5 TOP Reasons you should NOT become an Anesthesiologist - NYSORA | NYSORA

5 TOP Reasons you should NOT become an Anesthesiologist

August 16, 2022

The recent youtube video where I described “Why I Became an Anesthesiologist” seemed to resonate deeply with so many colleagues, anesthesiologists, surgeons, and even some patients! I was grateful and touched by the personal messages and feedback I received, and the overwhelming reminder of how much our vital role as anesthesiologists contributes to healthcare. We may be the unsung heroes, but we are indeed like a pack of wolves! Ready and prepared for any crisis that comes our way!

With our ability to remain calm under pressure, stay in command of our skills, and keep a cool head when the crisis hits the fan, we can take enormous pride and satisfaction in knowing that we save lives in extremely stressful situations. Our ability to make decisions, often in seconds, and to execute critical procedures, with pinpoint accuracy, in the heat of the moment, often means the difference between life and death.

Having said that, anesthesiology is not for everyone.

When medical students ask me whether they should consider anesthesiology as a career, I always tell them that anesthesiology is not a specialty to be chosen lightly. It is critical to choose a specialty that suits your personality, and, in the case of the anesthesiologist, there are also specific physical traits required.

The following is a list of the five traits you must possess to be an anesthesiologist: (if you don’t possess all five, it’s a strong indicator that you should NOT become an anesthesiologist!)

  1. A cool head. You must be able to remain calm during a crisis.
  2. The ability to multitask; with so many diverse processes happening simultaneously, you must be aware of and keep on top of them.
  3. A steady hand; strong hand-to-eye coordination, manual dexterity, and procedural skills, that are so well-practiced that they can be called upon at will, even under extreme pressure.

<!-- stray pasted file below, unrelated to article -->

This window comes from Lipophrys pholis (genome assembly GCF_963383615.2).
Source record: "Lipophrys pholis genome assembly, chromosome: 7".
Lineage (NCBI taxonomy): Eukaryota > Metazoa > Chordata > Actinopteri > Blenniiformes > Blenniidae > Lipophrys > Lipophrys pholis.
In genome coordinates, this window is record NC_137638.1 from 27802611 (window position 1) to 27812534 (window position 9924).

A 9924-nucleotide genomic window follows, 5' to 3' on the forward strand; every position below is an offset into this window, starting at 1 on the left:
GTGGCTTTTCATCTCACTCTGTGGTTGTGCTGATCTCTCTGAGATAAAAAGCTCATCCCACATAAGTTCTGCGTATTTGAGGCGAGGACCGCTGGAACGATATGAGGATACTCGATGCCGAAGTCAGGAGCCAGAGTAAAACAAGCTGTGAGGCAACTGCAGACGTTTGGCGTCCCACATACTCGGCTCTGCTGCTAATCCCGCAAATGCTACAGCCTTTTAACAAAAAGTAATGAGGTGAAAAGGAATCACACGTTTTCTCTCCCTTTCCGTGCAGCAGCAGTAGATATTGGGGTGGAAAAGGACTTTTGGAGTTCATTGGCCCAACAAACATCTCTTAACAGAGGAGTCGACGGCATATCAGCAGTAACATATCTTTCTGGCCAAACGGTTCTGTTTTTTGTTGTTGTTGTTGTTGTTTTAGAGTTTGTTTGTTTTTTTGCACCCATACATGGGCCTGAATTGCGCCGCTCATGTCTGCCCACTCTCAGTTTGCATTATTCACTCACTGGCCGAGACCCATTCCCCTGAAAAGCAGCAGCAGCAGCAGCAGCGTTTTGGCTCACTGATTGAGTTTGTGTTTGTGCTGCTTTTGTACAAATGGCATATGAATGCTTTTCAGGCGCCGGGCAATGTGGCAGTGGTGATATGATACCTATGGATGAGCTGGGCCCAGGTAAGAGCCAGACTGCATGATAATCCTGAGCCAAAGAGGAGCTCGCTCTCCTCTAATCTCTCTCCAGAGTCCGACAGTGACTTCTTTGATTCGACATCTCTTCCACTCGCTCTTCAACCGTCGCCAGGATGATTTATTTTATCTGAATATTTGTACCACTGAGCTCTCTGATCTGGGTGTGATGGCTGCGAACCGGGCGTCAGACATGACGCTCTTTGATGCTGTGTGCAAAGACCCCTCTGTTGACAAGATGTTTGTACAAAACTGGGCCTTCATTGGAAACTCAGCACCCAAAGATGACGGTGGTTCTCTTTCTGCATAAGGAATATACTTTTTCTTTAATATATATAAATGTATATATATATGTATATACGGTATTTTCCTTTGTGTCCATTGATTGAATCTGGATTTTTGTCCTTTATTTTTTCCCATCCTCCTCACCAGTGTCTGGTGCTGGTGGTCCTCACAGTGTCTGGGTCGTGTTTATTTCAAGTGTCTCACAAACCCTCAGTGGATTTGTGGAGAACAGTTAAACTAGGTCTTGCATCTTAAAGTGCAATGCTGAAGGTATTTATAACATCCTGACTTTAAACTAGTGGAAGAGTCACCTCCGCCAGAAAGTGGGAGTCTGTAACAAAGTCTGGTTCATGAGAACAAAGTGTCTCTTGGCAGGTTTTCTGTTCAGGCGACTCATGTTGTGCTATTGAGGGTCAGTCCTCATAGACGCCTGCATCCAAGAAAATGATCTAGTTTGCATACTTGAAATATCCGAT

4. Good people skills. You have to establish trust quickly and instill confidence in the patient you are just about to anesthetize before their surgery.
  5. Strong leadership skills; the ability to direct everyone in the operating room whenever crisis strikes.

Furthermore, it’s not enough to possess four out of five of these traits; all five are required to be an anesthesiologist, a true lifesaver.

Without our skills and critical perioperative decision-making as anesthesiologists, the entire surgical program would halt abruptly. Other branches of medicine require different traits or attributes, and that’s fine. For example, in internal medicine, you can prescribe a treatment or a pill and assess its efficacy a week later. There is time to sit back, reflect, and weigh up the options. However, in anesthesiology it’s immediate: problems must be solved now; the patient’s life depends on it! That’s a huge responsibility, but if you can live with it, anesthesiology is one of the most rewarding occupations. I know; it’s almost addictive!

If, like many of my friends, you are still unsure what anesthesiologists actually do, then  here’s a picture that helps demonstrate the complexity. It’s a photo I took of a colleague at ZOL NYSORA, Europe, attending to a patient.

As you can see, he is surrounded by a maze of electronics, cables, monitoring systems, infusion pumps (filled with potent medications!), cardiovascular monitoring, etc. That degree of complexity and bewildering amount of apparatus is why giving anesthesia has been compared to flying a plane!

It’s a valid analogy as the induction of and emergence from anesthesia is like taking off and landing a plane, and to be an anesthesiologist, just as in flying a plane, you have to be able to keep your cool and perform competently under stress.

Not only are you required to remain calm and collected so that you can draw upon all the required knowledge of physiology, pharmacology, internal medicine, critical care, mechanical ventilation, airway management, etc., but you also have to multitask and synthesize all the proper decisions on the spot without any delay, while maintaining your composure and directing the entire operating room team.

When I was a resident in anesthesiology, one of my mentors in New York City, Dr Enio Galozzi, used to say: 

“Admir, a good surgeon deserves a good anesthesiologist, but a bad surgeon NEEDS one!” 

Knowledge alone is not enough to be a competent anesthesiologist. You must be skilled with your hands and be able to perform invasive procedures deftly, particularly under stress in critical situations where your ability to establish an airway or gain access to the circulation is a matter of life and death.